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  • 1.
    Henricson, Cecilia
    et al.
    Swedish Institute for Disability Research, Linköping University.
    Wass, Malin
    Swedish Institute for Disability Research, Linköping University.
    Lidestam, Björn
    Linnaeus Centre for Research on Hearing and Deafness (HEAD).
    Möller, Claes G.
    Swedish Institute for Disability Research, Linköping University.
    Lyxell, Björn
    Department of Psychology, University of Linköping, Swedish Institute for Disability Research, Linköping University.
    Cognitive skills in children with Usher syndrome type 1 and cochlear implants2012In: International Journal of Pediatric Otorhinolaryngology, ISSN 0165-5876, E-ISSN 1872-8464, Vol. 76, no 10, p. 1449-1457Article in journal (Refereed)
  • 2.
    von Mentzer, Cecilia
    et al.
    Swedish Institute for Disability Research, Linköping University, The Swedish Institute for Disability Research, Linköping and the Department of Behavioral Sciences and Learning, Linköping University.
    Lyxell, Björn
    Department of Psychology, University of Linköping, The Swedish Institute for Disability Research, Linköping and the Department of Behavioral Sciences and Learning, Linköping University.
    Sahlén, Birgitta
    Lund University, Linneaus Centre; Cognition, Communication and Learning, Lund University.
    Wass, Malin
    The Swedish Institute for Disability Research, Linköping and the Department of Behavioral Sciences and Learning, Linköping University.
    Lindgren, Magnus
    Linneaus Centre; Cognition, Communication and Learning, Lund University.
    Ors, Marianne
    Linneaus Centre; Cognition, Communication and Learning, Lund University.
    Kallionen, Petter
    Department of Linguistics, Stockholm University.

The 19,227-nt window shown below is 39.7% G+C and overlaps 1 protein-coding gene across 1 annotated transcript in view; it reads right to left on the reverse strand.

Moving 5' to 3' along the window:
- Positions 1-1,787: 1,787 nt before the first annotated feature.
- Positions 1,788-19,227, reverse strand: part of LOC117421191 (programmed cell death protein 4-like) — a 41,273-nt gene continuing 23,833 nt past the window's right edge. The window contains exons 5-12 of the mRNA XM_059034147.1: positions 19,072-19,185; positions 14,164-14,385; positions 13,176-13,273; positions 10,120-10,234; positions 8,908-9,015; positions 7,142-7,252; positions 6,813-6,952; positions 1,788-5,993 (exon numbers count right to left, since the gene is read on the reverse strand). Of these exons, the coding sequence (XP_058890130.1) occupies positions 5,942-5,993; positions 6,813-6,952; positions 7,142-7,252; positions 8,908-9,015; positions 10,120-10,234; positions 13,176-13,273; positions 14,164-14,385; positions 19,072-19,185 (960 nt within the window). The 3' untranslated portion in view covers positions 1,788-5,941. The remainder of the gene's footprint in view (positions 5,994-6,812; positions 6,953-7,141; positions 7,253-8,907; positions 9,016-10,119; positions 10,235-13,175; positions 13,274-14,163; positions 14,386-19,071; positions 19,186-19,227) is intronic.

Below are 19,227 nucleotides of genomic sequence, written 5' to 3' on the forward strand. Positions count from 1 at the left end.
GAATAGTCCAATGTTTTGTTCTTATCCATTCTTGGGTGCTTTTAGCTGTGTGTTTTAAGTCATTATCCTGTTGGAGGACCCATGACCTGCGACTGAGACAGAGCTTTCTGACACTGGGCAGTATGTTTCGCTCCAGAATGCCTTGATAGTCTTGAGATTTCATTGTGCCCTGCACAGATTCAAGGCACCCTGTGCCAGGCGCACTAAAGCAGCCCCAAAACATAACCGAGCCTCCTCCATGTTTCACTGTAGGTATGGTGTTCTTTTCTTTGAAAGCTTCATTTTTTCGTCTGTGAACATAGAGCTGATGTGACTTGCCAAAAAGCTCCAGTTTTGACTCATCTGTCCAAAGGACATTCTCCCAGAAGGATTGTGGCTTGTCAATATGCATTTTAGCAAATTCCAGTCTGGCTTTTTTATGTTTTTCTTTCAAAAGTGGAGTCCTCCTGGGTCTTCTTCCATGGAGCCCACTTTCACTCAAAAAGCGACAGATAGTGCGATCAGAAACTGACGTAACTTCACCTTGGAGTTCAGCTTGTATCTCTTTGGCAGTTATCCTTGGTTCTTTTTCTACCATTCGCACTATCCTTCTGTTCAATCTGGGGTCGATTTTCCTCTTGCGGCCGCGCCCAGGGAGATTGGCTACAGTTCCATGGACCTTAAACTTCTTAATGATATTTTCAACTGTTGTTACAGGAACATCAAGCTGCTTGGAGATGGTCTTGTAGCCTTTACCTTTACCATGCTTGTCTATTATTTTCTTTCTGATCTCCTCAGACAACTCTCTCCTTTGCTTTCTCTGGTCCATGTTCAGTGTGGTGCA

Uhlén, Inger
    Swedish Institute for Disability Research, Linköping University, Karolinska University Hospital and Karolinska Institutet.
    Computer-assisted training of phoneme-grapheme correspondence for children who are deaf and hard of hearing: Effects on phonological processing skills2013In: International Journal of Pediatric Otorhinolaryngology, ISSN 0165-5876, E-ISSN 1872-8464, Vol. 77, no 12, p. 2049-2057Article in journal (Refereed)
    Abstract [en]

    Objective: Examine deaf and hard of hearing (DHH) children's phonological processing skills in relation to a reference group of children with normal hearing (NH) at two baselines pre intervention. Study the effects of computer-assisted phoneme-grapheme correspondence training in the children. Specifically analyze possible effects on DHH children's phonological processing skills. Methods: The study included 48 children who participated in a computer-assisted intervention study, which focuses on phoneme-grapheme correspondence. Children were 5, 6, and 7 years of age. There were 32 DHH children using cochlear implants (CI) or hearing aids (HA), or both in combination, and 16 children with NH. The study had a quasi-experimental design with three test occasions separated in time by four weeks; baseline 1 and 2 pre intervention, and 3 post intervention. Children performed tasks measuring lexical access, phonological processing, and letter knowledge. All children were asked to practice ten minutes per day at home supported by their parents. Results: NH children outperformed DHH children on the majority of tasks. All children improved their accuracy in phoneme-grapheme correspondence and output phonology as a function of the computer-assisted intervention. For the whole group of children, and specifically for children with CI, a lower initial phonological composite score was associated with a larger phonological change between baseline 2 and post intervention. Finally, 18 DHH children, whereof 11 children with CI, showed specific intervention effects on their phonological processing skills, and strong effect sizes for their improved accuracy of phoneme-grapheme correspondence. Conclusion: For some DHH children phonological processing skills are boosted relatively more by phoneme-grapheme correspondence training. This reflects the reciprocal relationship between phonological change and exposure to and manipulations of letters

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